Famous Fancy Brown Diamonds
- The Golden Jubilee
- The largest and most famous brown diamond as well as the largest faceted diamond in the world, the Golden Jubilee is a 545.67 carat, "fire rose" cushion cut, fancy yellow brown diamond. Discovered in 1985 in Cullinan's Premier mine in South Africa, for years this stone was known as the "Unnamed Brown". It got its present name when it was presented to the King of Thailand in 1997 on the occasion of his Golden Jubilee. It is currently part of the crown jewels in the Royal Thai palace.
- The Earth Star
- Found in 1967 in DeBeers Jagersfontein diamond mine in South Africa, the Earth Star is a pear-shaped 111.59 carat coffee-brown colored diamond which was cut from a 249 carat rough. It is a deep,fancy cognac color with exceptional brilliance for a brown stone.
- Star of the South
- A light, pinkish-brown diamond, this stone was discovered in the mid-19th century in the Minas-Geraes region of Brazil. It was cut into a 128 carat cushion-cut gem. The stone passed through many hands before finally being acquired by Cartier in 2002.
- The Great Chrysanthemum
- A 105.15 carat, fancy orange-brown diamond, originally from South Africa, which was cut into a pear shaped modified brilliant cut by diamond cutters S M Kaufman. The cut features an astounding 189 facets (67 on the crown, 65 on the girdle and 57 on the pavillion. The stone was owned by NY jeweler Julius Cohen, who had it shown at diamond exhibits throughout the USA, where it won a Diamonds International award in 1965. It was later sold to an anonymous buyer.
- Cross of Asia
- was a 109 carat, table cut, champagne diamond. This gem was cut so that a maltese cross could be seen above the table of the stone.
In 1976, the Cross of Asia was purchased from Sothebys at auction by jewelry manufacturer Henry Grossbard and refashioned, using the new radiant cut technology, resulting in 79 carat flawless diamond. Though smaller, it is considered more beautiful than the original.
- The Lesotho Brown
- Sometimes known as just "The Lesotho", this stone was originally a 601.25 carat rough discovered in May, 1967 by Mrs Ernestine Ramoboa in Lesotho, Africa (on a site later to become the Lets'eng diamond mine.). In 1968 the Lesotho was acquired by jeweler Harry Winston, who had it cut into 18 polished diamonds of various shapes and cutting styles (known as Lesotho I - XVIII), totaling 242.5 carats.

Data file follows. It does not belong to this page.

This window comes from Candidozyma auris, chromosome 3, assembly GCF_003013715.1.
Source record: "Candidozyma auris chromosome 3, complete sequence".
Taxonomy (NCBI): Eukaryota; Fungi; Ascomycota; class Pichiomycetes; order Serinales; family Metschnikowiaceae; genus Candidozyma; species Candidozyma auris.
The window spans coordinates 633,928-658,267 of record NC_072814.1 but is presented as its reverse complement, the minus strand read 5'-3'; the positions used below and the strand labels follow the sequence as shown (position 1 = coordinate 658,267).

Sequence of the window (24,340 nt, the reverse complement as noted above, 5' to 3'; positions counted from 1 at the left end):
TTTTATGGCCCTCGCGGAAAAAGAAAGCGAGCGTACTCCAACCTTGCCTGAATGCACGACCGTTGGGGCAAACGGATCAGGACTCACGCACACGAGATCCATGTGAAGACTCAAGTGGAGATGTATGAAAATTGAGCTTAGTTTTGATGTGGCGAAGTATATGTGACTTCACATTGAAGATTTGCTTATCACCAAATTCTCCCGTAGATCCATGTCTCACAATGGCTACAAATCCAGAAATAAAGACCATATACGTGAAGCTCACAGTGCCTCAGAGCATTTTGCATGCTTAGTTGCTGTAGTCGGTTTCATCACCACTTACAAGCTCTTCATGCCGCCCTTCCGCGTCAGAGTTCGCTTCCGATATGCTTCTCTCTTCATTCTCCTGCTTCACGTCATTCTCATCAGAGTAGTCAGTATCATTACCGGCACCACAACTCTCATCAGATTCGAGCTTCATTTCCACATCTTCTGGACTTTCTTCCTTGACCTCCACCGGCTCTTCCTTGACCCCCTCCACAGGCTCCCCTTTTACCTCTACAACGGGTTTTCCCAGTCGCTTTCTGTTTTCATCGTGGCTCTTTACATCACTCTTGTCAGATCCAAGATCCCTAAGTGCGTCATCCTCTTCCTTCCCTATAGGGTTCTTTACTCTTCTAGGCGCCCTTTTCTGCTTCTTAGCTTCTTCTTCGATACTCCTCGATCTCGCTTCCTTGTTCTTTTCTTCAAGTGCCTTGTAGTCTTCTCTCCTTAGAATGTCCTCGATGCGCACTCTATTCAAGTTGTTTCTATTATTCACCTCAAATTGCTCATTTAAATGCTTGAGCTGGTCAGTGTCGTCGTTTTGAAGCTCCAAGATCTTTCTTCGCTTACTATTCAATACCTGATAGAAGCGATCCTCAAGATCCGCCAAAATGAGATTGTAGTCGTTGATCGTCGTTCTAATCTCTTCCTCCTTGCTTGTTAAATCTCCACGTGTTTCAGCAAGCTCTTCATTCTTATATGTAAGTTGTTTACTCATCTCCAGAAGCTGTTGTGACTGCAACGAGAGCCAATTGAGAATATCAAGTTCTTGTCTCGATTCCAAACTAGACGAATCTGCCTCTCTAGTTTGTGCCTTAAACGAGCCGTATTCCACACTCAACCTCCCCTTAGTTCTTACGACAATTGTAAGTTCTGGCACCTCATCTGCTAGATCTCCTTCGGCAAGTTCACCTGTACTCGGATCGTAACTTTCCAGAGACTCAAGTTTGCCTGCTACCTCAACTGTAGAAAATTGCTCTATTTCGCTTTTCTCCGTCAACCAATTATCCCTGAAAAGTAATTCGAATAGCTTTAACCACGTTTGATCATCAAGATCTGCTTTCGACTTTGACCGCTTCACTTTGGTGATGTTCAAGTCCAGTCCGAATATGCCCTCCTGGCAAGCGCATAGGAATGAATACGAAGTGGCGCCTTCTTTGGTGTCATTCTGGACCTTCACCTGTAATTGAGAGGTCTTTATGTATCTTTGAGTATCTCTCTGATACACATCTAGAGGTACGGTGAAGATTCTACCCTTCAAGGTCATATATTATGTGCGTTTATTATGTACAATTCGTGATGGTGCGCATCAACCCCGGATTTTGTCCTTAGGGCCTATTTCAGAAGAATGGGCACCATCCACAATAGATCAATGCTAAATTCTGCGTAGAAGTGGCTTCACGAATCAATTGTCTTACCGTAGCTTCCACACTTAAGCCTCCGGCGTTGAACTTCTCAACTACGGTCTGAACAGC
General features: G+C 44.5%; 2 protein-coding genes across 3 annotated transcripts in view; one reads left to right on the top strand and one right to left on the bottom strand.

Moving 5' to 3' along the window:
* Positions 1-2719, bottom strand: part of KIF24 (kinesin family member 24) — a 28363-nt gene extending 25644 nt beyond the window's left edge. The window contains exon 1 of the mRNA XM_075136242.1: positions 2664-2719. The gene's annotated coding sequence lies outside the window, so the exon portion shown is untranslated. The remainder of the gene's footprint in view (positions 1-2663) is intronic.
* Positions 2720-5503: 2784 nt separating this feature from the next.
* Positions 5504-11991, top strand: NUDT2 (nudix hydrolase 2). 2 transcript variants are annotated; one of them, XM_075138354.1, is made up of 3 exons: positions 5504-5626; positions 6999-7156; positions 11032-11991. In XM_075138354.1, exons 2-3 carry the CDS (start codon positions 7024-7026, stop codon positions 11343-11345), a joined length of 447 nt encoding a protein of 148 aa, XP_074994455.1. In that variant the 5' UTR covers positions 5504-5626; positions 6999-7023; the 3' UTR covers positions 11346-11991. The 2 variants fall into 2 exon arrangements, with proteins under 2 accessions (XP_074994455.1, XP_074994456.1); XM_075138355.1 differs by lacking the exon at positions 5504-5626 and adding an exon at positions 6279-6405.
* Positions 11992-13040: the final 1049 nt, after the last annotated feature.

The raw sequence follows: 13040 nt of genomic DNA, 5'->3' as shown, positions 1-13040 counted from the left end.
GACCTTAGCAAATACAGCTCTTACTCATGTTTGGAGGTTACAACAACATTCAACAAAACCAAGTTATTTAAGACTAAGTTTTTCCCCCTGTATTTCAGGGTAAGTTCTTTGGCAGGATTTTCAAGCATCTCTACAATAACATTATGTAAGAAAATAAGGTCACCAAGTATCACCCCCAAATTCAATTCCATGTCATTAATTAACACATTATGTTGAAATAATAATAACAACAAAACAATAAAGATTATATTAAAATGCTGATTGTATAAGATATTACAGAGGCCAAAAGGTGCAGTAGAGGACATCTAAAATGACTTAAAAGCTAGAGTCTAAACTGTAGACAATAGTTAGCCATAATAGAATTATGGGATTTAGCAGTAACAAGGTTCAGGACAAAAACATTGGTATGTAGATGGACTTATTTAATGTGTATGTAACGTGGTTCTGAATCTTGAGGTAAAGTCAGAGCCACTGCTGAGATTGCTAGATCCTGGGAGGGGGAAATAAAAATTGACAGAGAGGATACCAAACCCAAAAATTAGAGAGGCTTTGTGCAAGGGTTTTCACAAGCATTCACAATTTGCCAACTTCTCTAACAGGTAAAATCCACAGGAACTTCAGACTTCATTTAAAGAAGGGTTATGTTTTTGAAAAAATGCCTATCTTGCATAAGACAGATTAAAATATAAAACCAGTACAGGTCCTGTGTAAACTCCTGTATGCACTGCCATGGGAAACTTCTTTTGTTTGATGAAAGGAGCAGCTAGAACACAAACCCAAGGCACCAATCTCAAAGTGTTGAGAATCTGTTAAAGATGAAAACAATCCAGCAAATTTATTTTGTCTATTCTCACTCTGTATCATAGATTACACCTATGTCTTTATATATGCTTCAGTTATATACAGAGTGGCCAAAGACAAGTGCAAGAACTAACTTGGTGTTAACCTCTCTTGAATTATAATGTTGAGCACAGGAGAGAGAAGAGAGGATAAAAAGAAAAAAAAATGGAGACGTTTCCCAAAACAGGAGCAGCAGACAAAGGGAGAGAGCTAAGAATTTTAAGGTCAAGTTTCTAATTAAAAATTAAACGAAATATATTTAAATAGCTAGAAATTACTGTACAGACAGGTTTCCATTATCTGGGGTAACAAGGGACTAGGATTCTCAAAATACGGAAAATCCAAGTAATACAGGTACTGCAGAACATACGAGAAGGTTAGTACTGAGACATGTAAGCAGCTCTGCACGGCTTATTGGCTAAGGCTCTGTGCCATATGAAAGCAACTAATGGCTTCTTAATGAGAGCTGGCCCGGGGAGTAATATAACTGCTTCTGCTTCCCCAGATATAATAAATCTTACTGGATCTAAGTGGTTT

To everyone's surprise, although the rough was decidedly brown in color, the first and largest of the diamonds cut was a pale pinkish brown- indicative of unusual characteristics in the stone's crystal structure.
The third largest diamond (the Lesotho III) is a 40.42 carat marquise shaped brown diamond once owned by Jacqueline Kennedy-Onassis - a gift from husband Aristotle Onassis.
- Golden Maharajah
- This 65.57 carat South African diamond is a fancy dark orange brown VS2 stone, cut in a modified pear shape. It was exhibited at the 1937 Worlds Fair and later was on display at the Museum of Natural History. In 2006, the Golden Maharajah was sold to an unknown buyer for over 1.3 million dollars
- The Kimberly diamond
- a 55.09 carat emerald cut, champagne colored diamond, fashioned from a 490 carat rough found in South Africa's Kimberly diamond mine. Sold to a private collector in the 1970's.
- The Khedive
- This 43 carat champagne-colored diamond was presented to France's Empress Eugenie by Ismail Pasha, Khedive of Egypt in 1869, in honor of the opening of the Suez canal. It was later owned by King Alphonso of Spain, who sold the gem in 1930, and passed through the hands of several gem dealers up until the early 1950's. Its present whereabouts are unknown.
- The Thompson Diamonds
- A collection of 3 pear-shaped, cognac diamonds (necklace and earrings) on display at the American Museum of Natural History, the largest being the 36 carat diamond set in the pendant. All 3 were cut from a single 264 carat crystal. The set was designed by reknowned jeweler, Harry Winston Inc.
- Victoria Transvaal
- a 68.89 carat, pear shaped, light brown diamond, on display at the Smithsonian museum. This gem, originally cut from a 240 carat crystal, gets its name from the Transvaal region of Africa where it was discovered.
- The Ashberg diamond
- Formerly part of Russia's crown jewels, the Ashberg diamond is a cushion-cut, 102.48 carat amber colored diamond. It takes its name from the Swedish banker who acquired it in 1934. The diamond is believed to be currently owned by Christie's, but this is uncertain. There is some dispute as to the actual color of this diamond, and some classify the Ashberg as a yellow diamond rather than a brown diamond. Those who have seen it have described the color as a dark brownish yellow.
Some other noteworthy brown diamonds:
Not as famous as the above, but still worth a mention. Current whereabouts of most are unknown:
- Abadia do Dourados
- A 104 carat light brown diamond, found in Minas Gerais, Brazil in the 1940's.
- Carmo de Paranaiba
- A 245 carat brown diamond, also from Minas Gerais, found in 1937.
- Darcy Vargas
- This 460 carat brown gemstone was found in 1939 and named after the wife of the Brazilian president. In the early 40's, it was on display at Savitt Jewelers in CT (USA).
- Mato Grosso
- This 227 carat stone, discovered in Mato Grosso, Brazil in 1963, was said to have been an unusual "brown-rose-violet" color.
- Tiros I (354 carats) and Tiros IV (173 carats)
- Both brown stones, found in the Tiros region of Minos Gerais, Brazil in the late 1930's.